Most researchers have a habit of putting themselves under the microscope. “Mesearch,” it’s called. It’s when the person with an eating disorder studies disordered eating. The survivor of abuse devotes his whole life to understanding what could've prevented it. The woman from Mexico tries to understand what culturally competent counseling could look like for her daughter.
I make an exception for alcoholics. I’ve met a lot of alcoholics, and a lot of researchers, and never once have I meant a researcher who both identifies as an alcoholic and studies alcohol use disorder in her professional life.
And if I'm being honest, the research itself kind of looks that way. I'm not sure that anyone doing research on alcoholism actually has the disease.
Case in point: When I type "alcohol use intervention" into PubMed and filter on the last five years, the following research articles pop up:
"A structured telephone-delivered intervention to reduce problem alcohol use (Ready2Change): study protocol for a parallel group randomised controlled trial"
"Smartphone-based, momentary intervention for alcohol cravings amongst individuals with an alcohol use disorder"
"Family-based prevention programmes for alcohol use in young people"
If you're an alcoholic, maybe you're already raising your eyebrows at these tiles. If not, here's my own immediate, uncensored thought process:
Them: "A structured telephone-delivered intervention to reduce problem alcohol use (Ready2Change): study protocol for a parallel group randomised controlled trial"
Me: When I was drinking, I would not have answered a phone call from a stranger imploring me to stop drinking, let alone changed my habits because of it.
Them: "Smartphone-based, momentary intervention for alcohol cravings amongst individuals with an alcohol use disorder"
Me: I know people for whom the threat of losing their home, their husband, and their child wasn't enough to beat a craving - much less a push notification from their smartphone.
Them: "Family-based prevention programmes for alcohol use in young people"
Me: If a future alcoholic isn't exposed to alcohol by the family at 12, they will be exposed by friends at 18 or their book club at 30. Most of the time, alcoholics find alcohol.
In short, when I skim through the latest research on alcoholism, I wonder if anyone writing has even met an alcoholic, let alone identifies as alcoholic themselves.
There is a trend in academic writing - one that never quite caught on - where the researcher takes a paragraph to name their own identities, to describe the way in which those identities might have influenced their research questions or interpretations of the results.
Part of me hates this idea. No one could reasonably name their every experience that went into shaping a certain perspective. No one is objective enough to name precisely how their experiences make them less objective. And even if we could do that: beneath our most salient identities and experiences, we're not just blank slates, ready to objectively behold research. We're still there. The goal of "getting all our biases on the table" feels at once misguided and impossible.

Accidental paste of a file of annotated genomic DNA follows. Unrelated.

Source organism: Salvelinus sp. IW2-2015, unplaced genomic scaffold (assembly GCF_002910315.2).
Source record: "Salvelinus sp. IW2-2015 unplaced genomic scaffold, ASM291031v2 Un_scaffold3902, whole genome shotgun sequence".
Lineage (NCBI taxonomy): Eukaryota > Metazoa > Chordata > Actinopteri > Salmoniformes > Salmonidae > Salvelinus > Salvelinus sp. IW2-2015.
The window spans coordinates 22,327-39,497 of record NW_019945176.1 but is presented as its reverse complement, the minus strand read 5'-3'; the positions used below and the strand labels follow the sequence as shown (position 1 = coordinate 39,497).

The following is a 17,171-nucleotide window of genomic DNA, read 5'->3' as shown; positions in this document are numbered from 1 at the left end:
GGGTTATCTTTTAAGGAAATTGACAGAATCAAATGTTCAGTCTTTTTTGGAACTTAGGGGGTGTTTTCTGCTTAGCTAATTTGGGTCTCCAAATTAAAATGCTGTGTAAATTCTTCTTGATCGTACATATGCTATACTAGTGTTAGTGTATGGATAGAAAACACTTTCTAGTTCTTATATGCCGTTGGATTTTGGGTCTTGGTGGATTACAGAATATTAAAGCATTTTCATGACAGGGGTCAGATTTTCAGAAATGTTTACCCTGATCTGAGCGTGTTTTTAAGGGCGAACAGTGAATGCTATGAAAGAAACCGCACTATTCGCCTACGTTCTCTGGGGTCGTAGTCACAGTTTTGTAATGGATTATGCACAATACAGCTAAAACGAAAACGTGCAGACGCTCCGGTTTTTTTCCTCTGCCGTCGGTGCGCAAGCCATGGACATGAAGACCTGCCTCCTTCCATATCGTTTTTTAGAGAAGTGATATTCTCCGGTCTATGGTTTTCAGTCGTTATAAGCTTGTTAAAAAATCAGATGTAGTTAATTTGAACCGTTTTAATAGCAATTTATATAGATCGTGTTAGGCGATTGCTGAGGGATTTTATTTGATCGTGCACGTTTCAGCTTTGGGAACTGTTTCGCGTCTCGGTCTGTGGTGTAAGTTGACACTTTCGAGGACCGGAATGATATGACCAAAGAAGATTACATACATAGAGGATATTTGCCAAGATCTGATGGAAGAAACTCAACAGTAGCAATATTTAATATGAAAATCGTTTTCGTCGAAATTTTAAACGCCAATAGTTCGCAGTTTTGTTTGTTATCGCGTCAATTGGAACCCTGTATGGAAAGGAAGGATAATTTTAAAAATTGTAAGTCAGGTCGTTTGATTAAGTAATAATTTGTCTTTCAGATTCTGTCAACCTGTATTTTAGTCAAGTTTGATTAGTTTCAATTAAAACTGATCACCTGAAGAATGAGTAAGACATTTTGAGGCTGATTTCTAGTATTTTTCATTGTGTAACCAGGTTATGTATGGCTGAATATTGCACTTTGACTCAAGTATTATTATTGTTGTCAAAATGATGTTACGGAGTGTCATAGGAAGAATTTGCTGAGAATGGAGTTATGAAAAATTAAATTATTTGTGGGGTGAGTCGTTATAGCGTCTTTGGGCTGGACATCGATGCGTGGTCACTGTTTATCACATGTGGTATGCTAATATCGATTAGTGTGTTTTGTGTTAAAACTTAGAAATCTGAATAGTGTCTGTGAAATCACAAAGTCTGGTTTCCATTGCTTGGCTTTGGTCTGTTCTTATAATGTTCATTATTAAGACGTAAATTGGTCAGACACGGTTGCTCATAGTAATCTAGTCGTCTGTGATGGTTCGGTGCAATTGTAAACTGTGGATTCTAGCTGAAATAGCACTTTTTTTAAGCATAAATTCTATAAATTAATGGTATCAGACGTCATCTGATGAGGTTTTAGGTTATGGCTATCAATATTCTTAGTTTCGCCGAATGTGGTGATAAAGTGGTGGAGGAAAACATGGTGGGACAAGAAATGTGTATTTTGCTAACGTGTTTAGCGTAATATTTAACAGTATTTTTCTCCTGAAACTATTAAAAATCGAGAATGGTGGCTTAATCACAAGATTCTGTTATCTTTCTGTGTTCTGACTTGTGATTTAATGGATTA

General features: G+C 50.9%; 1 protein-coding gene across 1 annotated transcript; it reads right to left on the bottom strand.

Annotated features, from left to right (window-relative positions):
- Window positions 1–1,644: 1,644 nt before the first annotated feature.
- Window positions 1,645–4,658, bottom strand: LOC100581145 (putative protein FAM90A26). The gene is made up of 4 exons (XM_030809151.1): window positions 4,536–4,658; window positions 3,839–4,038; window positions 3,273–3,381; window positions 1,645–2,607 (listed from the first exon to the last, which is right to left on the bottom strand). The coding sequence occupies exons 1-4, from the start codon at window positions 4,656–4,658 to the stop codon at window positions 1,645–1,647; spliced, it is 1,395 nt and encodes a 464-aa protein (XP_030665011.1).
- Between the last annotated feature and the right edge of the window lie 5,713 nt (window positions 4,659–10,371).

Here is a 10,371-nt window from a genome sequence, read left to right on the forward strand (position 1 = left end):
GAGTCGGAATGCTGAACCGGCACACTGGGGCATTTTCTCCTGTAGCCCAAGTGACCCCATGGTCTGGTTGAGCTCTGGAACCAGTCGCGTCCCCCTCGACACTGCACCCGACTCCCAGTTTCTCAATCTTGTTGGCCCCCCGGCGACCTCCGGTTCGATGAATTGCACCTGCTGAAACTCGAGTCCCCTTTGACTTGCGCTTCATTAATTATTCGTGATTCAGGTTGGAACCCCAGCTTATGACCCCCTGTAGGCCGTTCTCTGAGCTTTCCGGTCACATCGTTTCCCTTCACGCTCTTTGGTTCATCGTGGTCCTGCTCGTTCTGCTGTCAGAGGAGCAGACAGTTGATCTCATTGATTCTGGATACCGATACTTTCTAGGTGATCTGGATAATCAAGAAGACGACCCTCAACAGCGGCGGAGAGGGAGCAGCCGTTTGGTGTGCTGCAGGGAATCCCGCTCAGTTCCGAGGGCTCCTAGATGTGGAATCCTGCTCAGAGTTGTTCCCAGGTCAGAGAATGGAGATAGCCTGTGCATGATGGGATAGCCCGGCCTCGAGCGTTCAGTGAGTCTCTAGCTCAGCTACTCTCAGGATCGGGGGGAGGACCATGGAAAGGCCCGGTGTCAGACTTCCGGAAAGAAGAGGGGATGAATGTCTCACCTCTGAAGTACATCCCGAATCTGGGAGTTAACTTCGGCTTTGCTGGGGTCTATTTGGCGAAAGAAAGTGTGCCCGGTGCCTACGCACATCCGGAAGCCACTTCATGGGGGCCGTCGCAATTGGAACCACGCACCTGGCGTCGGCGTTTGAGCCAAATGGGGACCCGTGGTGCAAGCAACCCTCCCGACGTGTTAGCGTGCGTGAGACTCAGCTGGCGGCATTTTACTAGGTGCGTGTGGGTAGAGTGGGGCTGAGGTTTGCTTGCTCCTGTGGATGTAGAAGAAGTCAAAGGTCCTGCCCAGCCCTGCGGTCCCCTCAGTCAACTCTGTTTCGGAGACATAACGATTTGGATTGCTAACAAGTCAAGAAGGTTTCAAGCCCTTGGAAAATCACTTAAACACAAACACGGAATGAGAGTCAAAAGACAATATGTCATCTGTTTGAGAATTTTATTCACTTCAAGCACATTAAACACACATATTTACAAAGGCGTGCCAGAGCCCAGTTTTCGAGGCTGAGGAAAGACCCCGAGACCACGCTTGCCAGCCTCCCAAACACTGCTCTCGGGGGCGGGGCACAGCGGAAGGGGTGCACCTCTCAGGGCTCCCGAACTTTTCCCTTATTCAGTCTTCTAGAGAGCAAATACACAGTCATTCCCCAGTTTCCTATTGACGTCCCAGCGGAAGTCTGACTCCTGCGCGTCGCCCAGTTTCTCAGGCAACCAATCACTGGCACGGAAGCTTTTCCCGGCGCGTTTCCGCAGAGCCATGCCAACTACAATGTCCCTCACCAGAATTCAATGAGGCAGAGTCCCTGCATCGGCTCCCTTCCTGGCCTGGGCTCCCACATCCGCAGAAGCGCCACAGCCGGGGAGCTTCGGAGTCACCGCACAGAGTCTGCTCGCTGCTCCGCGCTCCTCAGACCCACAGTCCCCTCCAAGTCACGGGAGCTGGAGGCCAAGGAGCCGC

And yet: if I were ever to conduct research on alcoholism, my identities and experiences would go a long way to explaining the questions I asked and my interpretation of the results. Indeed, the very words I use would need explanation; in clinical and research settings, "alcohol use disorder" is the accepted term, and the term "alcoholism" is seen as stigmatizing, outdated, and imprecise. In the twelve step groups where I recovered, differentiating between "mild" and "moderate" alcohol use disorder would be entirely beside the point. We're just alcoholics.
And it isn't just the words we use. The fact that I recovered using the twelve steps means that the solutions laid out by researchers are unrelatable. Phone calls, push notifications, sitting the family down to have a chat about healthy coping. (To be fair, that last article bore out my suspicion: researchers analyzed 40,000 participants across 46 separate studies and found that family based prevention programs are pretty much useless.)
In contrast, when I got sober, I changed my friend group, my hobbies, and started going to recovery meetings almost every day. I did the readings, got a sponsor, worked the steps. I was told - and indeed, it helped me to believe - that doing anything less would result in relapse.
A few months ago, I spoke with another researcher in recovery on this very topic. When she reviews research proposals or papers, she cringes seeing the latest-and-greatest interventions for alcohol use disorder. "That doesn't mean the interventions won't work," she reminded me. "It just means that I'm too close to the problem to see it."
She's right. The truth of all this is horribly mundane (read: nuanced). For some people in recovery, "alcohol use disorder" is just the right term. For some with only mild alcohol use disorder, the problem might resolve without ever progressing to "moderate" or "severe" use. And for some of those who do progress towards severe alcohol use disorder, perhaps a push notification or a phone call is exactly what they need. We don't know; that's why some researchers choose to ask.
I can't imagine these solutions, but here's what I can imagine. After years of battling the constricted perspective that comes with mental illness, I can imagine being too close to a problem to see the full range of solutions. I can imagine that others have something to teach me. Thankfully, I can imagine being wrong.